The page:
Saint Macrina, the elder sister of Saints Basil the Great and Gregory of Nyssa, was sought after by many as a bride because of her beauty, wisdom, and illustrious birth, and in tender youth was espoused by her parents to a bridegroom of fitting nobility. When her betrothed died, Macrina refused any other suitors, and devoted herself to a life of virginity, asceticism, and prayer. When her brother Basil returned from a brilliant career in the best schools of Constantinople and Athens, puffed up with not a little youthful pride-for knowledge puffeth up-it was the ardent admonitions and holy example of his blessed sister that persuaded him to turn from seeking worldly glory to the service of God. Saint Macrina founded a convent, where she ended her earthly life in the year 379, and was buried by her brother Gregory, who wrote a moving account of her last days and his grief at seeing such a light pass out of the world.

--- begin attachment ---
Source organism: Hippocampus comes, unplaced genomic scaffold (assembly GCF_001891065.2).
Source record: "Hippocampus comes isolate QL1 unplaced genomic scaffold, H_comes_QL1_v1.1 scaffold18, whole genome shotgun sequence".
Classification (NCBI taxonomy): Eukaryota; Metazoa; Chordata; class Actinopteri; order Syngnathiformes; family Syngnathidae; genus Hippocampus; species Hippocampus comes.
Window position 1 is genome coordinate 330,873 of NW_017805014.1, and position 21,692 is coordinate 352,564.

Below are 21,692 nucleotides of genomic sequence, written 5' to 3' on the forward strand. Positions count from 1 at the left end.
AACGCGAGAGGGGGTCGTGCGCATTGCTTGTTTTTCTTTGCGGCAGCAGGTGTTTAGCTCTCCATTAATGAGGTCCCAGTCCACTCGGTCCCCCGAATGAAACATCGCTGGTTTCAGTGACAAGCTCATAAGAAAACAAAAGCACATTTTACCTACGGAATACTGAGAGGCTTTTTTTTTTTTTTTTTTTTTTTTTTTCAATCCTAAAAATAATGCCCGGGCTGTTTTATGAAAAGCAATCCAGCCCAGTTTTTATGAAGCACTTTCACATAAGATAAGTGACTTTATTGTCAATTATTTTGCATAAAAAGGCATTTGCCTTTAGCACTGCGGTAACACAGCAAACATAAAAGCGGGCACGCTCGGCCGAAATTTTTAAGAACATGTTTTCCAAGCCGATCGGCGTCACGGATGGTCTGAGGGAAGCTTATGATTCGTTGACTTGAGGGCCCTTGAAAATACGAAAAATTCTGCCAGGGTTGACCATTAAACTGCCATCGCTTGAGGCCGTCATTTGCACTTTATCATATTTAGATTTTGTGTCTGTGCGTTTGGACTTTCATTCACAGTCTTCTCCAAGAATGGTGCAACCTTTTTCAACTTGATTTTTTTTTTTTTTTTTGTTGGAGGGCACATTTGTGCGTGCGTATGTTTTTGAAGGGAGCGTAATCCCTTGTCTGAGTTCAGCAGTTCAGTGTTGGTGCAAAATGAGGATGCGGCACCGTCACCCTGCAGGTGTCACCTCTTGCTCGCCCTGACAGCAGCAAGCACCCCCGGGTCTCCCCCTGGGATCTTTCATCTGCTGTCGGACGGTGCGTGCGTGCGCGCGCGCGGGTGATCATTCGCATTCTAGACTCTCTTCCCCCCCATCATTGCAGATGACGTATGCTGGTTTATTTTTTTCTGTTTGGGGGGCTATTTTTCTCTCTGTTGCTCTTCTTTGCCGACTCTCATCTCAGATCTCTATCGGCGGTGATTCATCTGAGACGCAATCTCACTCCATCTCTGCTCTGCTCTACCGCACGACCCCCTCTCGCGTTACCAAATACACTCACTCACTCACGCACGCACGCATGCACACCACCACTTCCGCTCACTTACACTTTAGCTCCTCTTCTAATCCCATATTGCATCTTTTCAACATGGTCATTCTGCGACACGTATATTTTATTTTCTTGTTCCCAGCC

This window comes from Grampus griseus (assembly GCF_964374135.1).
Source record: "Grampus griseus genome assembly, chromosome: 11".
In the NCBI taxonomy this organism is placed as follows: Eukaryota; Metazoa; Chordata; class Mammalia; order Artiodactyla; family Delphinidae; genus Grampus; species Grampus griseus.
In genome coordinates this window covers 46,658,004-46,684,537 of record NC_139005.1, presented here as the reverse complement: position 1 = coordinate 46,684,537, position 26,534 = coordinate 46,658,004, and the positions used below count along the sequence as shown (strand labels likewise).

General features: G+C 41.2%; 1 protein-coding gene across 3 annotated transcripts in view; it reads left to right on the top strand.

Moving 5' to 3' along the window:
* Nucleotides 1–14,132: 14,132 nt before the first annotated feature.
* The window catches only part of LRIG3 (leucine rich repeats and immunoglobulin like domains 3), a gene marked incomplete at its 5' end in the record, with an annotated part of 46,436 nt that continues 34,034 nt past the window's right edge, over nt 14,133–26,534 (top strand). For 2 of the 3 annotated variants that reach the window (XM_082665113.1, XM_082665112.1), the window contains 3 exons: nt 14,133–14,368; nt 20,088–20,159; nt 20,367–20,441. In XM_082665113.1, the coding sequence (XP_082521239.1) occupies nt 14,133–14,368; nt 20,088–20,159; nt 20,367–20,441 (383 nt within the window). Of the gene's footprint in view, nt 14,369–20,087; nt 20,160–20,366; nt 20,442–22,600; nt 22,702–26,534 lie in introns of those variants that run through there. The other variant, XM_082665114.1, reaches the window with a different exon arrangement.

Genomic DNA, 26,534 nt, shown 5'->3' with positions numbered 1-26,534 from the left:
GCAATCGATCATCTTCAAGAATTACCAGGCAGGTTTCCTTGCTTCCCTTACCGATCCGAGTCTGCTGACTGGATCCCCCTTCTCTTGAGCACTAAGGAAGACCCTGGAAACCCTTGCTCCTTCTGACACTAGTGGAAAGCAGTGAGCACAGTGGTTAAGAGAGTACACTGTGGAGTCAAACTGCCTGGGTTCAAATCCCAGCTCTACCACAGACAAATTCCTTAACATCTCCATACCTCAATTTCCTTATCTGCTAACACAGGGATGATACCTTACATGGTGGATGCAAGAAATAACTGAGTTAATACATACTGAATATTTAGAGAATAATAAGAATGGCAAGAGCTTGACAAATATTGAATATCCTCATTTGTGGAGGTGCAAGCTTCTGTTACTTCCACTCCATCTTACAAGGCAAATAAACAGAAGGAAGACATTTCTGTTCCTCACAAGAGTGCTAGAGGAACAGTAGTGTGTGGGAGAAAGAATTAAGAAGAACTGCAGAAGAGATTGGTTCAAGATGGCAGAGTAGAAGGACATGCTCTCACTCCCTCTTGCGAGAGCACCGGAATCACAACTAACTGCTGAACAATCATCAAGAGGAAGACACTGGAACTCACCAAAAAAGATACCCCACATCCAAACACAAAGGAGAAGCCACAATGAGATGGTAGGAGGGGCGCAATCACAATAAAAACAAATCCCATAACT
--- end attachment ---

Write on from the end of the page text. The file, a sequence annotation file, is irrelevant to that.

In thee the image was preserved with exactness, O Mother; for taking up thy cross, thou didst follow Christ, and by thy deeds thou didst teach us to overlook the flesh, for it passeth away, but to attend to the soul since it is immortal. Wherefore, O righteous Macrina, thy spirit rejoiceth with the Angels.
Since the light of righteousness shone brightly in thee, thou wast an example of the life of piety for all, teaching the virtues to them that cry: Rejoice, Macrina, thou boast of virginity.
Reading courtesy of Holy Transfiguration Monastery
Apolytikion courtesy of Holy Transfiguration Monastery
Kontakion courtesy of Holy Transfiguration Monastery